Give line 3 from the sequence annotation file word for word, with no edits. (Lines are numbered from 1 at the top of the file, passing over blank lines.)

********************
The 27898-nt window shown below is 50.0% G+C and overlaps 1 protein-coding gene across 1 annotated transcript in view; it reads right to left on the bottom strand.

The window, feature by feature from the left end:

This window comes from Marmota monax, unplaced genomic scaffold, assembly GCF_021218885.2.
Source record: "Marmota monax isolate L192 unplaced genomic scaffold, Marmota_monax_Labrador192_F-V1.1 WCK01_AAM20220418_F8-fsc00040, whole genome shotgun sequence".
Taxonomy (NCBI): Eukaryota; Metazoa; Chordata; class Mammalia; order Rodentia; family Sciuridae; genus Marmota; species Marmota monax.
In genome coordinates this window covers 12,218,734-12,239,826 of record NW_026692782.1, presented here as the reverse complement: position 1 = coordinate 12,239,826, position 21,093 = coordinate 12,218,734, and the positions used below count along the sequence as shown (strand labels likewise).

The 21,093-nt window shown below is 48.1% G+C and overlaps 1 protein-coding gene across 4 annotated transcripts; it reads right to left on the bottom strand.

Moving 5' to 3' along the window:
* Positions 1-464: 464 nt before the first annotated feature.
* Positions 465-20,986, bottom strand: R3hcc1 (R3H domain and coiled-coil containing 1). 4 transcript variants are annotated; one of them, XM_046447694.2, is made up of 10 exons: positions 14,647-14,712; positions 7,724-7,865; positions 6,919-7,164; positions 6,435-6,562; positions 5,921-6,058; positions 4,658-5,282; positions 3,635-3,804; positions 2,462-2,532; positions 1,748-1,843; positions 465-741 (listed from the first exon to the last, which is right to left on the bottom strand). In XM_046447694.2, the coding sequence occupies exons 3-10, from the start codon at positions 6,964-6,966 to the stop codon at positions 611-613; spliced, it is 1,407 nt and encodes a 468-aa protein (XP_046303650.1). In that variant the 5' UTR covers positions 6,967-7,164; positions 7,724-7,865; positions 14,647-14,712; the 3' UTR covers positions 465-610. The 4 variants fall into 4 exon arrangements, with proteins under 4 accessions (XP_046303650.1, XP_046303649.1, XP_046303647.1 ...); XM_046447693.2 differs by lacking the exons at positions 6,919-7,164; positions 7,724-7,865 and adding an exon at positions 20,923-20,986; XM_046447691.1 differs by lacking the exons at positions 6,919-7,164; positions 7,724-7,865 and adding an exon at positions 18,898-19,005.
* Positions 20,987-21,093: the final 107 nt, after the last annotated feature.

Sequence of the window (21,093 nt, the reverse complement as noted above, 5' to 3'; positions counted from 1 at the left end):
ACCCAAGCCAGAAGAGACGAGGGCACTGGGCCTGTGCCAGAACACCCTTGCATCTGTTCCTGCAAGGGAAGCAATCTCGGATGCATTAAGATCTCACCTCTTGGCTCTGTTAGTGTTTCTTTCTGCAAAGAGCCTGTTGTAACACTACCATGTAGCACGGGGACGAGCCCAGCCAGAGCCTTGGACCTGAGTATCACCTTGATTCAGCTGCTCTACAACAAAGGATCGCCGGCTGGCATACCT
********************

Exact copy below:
This window comes from Marmota monax, unplaced genomic scaffold, assembly GCF_021218885.2.